In Okayama in the mid-1930s, Kiroku attends high school and boards with a Catholic family whose daughter, Michiko, captures his heart. He must, however, hide his ardor and other aspects of ... See full summary »
The melancholy, homely Kamimura is a hit man who takes a job to kill a mob boss who's gotten greedy. The rival gang lord who hires Kamimura and his driver Shun pays them and sets them up in... See full summary »
Muraki, a hardboiled Yakuza gangster, has just been released from prison after serving a sentence for murder. Revisiting his old gambling haunts, he meets Saeko, a striking young ... See full summary »
A sharpshooter kills two prisoners in a police van at night. The guard on the van is suspended for six months; he's Tamon, an upright, modest man. He begins his own investigation into the ... See full summary »
Tetsu has joined his yakuza boss in going straight, but when a rival gang threatens to bring them back into the gang wars, Tetsu must become a drifter to keep the pressure off his old boss. Written by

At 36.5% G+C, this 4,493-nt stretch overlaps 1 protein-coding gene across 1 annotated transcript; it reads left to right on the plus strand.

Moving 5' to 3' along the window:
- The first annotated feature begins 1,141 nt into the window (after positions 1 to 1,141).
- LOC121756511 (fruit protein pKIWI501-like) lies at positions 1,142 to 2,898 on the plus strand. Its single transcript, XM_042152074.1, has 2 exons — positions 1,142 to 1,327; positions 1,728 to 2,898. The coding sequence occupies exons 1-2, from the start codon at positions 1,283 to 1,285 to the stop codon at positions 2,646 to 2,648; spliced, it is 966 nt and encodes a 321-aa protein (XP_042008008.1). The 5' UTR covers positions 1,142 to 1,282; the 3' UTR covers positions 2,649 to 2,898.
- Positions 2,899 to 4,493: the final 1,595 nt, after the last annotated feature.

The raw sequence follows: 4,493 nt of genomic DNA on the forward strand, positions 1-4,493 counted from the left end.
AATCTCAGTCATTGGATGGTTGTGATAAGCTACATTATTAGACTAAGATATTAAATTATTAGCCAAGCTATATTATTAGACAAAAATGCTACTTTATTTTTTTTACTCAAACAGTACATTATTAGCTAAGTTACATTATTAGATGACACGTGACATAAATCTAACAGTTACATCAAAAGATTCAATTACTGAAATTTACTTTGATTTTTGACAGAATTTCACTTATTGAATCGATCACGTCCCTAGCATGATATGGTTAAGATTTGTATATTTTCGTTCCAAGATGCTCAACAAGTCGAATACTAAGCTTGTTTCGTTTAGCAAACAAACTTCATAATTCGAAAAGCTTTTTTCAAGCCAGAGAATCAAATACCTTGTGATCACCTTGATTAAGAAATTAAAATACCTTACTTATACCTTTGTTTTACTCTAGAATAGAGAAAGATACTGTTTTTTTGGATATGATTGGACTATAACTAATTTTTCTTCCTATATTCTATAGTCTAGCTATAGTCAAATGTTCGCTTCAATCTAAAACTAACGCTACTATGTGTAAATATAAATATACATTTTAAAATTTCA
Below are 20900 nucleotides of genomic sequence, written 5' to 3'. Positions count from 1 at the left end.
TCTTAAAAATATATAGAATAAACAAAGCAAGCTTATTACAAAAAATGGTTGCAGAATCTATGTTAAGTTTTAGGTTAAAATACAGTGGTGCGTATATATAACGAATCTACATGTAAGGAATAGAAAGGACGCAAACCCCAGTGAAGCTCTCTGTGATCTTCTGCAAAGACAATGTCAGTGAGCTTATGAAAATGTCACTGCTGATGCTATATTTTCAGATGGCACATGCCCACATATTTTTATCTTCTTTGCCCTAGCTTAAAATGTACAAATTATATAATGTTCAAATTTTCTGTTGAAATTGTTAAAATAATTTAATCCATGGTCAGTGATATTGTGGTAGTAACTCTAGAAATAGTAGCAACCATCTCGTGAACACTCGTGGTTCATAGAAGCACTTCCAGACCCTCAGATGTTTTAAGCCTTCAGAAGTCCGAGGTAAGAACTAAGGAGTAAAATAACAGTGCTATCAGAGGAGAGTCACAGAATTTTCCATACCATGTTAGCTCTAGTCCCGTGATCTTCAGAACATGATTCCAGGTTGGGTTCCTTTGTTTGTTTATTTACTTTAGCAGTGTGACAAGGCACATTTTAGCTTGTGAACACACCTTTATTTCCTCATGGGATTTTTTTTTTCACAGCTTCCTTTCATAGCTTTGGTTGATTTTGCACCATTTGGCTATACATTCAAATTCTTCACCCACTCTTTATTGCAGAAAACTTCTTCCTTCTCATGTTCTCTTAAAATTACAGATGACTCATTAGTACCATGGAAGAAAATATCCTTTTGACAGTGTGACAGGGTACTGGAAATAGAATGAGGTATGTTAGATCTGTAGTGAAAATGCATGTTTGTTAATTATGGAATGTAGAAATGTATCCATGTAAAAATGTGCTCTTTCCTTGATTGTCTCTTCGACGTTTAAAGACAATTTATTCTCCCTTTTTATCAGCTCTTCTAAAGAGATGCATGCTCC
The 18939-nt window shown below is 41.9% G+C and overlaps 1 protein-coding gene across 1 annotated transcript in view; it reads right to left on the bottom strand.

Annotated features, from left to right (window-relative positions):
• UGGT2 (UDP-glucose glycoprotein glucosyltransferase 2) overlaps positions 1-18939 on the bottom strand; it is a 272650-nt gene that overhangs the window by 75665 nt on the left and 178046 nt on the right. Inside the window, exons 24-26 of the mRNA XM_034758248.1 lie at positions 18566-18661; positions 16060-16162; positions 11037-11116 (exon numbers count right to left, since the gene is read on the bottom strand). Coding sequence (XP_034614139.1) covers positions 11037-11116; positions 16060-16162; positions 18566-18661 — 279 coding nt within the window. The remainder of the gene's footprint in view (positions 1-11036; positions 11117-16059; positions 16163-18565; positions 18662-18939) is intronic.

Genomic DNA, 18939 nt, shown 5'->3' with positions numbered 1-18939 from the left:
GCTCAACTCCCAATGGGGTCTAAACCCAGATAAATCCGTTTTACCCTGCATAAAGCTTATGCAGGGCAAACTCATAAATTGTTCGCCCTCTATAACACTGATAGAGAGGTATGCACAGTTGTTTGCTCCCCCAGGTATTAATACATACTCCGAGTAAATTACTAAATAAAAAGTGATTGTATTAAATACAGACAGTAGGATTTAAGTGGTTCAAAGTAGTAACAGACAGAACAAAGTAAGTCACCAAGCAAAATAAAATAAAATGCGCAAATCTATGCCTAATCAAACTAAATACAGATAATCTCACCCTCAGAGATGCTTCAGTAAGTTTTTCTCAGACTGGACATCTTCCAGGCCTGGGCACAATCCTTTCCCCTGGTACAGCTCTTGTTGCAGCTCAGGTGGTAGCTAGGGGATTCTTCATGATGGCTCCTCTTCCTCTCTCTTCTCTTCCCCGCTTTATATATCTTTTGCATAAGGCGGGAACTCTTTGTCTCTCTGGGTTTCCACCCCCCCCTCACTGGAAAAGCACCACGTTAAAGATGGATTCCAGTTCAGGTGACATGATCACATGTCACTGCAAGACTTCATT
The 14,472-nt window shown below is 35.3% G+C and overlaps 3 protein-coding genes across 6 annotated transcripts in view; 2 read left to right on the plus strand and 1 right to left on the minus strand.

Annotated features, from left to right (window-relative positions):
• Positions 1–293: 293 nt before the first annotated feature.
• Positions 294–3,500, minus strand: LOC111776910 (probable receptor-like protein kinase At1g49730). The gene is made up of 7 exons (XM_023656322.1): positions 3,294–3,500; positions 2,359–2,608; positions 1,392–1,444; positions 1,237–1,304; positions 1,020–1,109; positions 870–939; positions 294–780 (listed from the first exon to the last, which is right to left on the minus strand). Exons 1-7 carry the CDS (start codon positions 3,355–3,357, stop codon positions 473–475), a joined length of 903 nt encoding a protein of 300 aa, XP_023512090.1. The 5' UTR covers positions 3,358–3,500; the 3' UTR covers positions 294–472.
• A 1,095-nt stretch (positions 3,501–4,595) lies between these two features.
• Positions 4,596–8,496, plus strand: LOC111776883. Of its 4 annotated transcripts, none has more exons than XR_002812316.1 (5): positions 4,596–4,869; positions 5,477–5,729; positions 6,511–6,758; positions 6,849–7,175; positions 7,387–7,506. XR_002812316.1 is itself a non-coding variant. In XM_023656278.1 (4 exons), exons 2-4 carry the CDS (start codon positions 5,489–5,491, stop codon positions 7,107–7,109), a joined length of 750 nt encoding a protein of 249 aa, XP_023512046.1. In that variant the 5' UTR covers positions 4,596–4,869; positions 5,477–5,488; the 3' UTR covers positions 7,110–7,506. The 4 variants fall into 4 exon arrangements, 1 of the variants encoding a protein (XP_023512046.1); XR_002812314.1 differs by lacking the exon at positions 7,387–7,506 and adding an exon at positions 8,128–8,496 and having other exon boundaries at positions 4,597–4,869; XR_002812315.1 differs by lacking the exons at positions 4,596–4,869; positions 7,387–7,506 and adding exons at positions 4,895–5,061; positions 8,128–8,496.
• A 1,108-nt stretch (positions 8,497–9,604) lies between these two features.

Erik Gregersen <firstname.lastname@example.org>
Absolutely incredible. Seijun Suzuki is one of the most underrated directors of all time. His use of coloring and black and white is something that everyone from Steven Spielberg to Brian DePalma to George Romero have emulated to great effect in some of their most well-loved movies. Also, his way of stylizing violence is something that oriental films are still copying. Go check out Pistol Opera, Ichi the Killer, The Killer, or Hard Boiled if you want to see what I mean. The gun-throwing move that Tetsuya utilizes is used in American action movies to this day. It's also amazingly politically incorrect. Americans are lampooned as bumbling, drunken idiots and women are no more than objects to be slapped around and used for a man's benefit. I miss political incorrectness in contemporary movies. The theme song was pretty awesome, as well.
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